Managing acute abdominal pain in the emergency centre: Lessons from a patient's experience

Romy Parker, Gill J. Bedwell, Peter Hodkinson, Andrit Lourens, Mashiko Setshedi

Research output: Contribution to journalComment/debatepeer-review

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Pain is one of the most common reasons people present to the emergency centre with 7-10% of presentations being due to acute abdominal pain. However, pain is also often neglected by clinicians in emergency centres. The well validated South African Triage Score (SATS) incorporates pain assessment in the prioritising of patients with the aim of guiding clinicians. Based on the SATS, severe pain (a score of ≥8 out of 10) should prompt the clinician to initiate treatment within 10 min of presentation, as unmanaged pain has multiple negative consequences, including poor outcomes of the acute incident with delayed healing and increased risk of developing chronic pain. In this commentary, we present a patient's experience when attending an emergency centre for acute abdominal pain, describe relevant pain mechanisms and highlight the stages where clinical management could have been optimised.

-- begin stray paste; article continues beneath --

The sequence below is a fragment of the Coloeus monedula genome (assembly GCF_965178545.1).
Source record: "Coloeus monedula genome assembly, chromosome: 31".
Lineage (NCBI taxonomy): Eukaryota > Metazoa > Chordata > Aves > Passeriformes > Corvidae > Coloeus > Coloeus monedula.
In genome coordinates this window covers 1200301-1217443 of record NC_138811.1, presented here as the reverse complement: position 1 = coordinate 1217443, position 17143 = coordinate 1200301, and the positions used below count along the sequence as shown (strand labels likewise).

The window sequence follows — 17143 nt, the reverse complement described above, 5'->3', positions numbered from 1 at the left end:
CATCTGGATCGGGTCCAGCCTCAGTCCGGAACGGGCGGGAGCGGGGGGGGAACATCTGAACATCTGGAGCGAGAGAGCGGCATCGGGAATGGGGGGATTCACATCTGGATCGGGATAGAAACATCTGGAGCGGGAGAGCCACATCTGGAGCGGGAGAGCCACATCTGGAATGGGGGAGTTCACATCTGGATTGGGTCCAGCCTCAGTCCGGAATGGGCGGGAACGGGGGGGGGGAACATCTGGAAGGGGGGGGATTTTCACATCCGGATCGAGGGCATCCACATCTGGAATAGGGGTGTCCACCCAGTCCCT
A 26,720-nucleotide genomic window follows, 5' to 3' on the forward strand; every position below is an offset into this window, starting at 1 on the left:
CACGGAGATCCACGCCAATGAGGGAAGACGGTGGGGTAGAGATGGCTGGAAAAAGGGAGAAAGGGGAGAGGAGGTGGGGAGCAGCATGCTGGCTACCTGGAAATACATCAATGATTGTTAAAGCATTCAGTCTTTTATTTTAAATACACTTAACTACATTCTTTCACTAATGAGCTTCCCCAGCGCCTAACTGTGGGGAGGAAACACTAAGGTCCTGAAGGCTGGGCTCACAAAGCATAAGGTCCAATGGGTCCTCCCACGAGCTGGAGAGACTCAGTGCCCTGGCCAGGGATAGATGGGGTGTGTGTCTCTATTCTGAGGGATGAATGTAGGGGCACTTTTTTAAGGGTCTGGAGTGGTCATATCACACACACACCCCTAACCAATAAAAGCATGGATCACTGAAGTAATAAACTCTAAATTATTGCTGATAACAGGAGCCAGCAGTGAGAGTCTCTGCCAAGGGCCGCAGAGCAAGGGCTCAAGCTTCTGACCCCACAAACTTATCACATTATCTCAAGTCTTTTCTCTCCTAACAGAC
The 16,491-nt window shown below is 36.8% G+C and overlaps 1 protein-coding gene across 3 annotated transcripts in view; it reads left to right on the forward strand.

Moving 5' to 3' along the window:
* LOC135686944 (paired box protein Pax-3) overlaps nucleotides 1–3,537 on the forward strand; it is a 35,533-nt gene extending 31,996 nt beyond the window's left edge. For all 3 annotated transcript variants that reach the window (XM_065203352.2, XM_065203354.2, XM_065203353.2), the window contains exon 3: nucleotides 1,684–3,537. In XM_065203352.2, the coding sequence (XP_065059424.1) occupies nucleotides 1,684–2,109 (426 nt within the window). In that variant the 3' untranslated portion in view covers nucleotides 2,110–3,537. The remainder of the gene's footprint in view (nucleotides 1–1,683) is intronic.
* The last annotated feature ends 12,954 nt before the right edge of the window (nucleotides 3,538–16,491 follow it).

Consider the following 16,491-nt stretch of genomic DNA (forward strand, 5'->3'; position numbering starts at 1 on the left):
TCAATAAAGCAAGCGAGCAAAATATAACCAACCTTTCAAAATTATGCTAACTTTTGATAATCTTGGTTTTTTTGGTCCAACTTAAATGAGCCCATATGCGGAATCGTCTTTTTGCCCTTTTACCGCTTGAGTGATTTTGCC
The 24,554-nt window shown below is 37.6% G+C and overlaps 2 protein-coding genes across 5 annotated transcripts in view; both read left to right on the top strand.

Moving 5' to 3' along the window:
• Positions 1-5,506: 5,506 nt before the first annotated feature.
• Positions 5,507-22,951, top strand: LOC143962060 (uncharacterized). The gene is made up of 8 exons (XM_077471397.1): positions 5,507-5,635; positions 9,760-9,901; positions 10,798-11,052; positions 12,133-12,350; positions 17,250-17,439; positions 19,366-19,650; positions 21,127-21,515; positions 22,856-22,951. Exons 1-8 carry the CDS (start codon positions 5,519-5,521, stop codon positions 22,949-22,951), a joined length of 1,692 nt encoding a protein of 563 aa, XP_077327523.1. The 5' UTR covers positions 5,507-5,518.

Original languageEnglish
Pages (from-to)483-486
Number of pages4
JournalAfrican Journal of Emergency Medicine
Issue number4
Early online date11 Nov 2021
Publication statusPublished - Dec 2021

Bibliographical note

Publisher Copyright:
© 2021 The Authors


  • Acute abdominal pain
  • Assessment
  • SATS

ASJC Scopus subject areas

  • Emergency Medicine
  • Gerontology
  • Emergency
  • Geochemistry and Petrology
  • Critical Care


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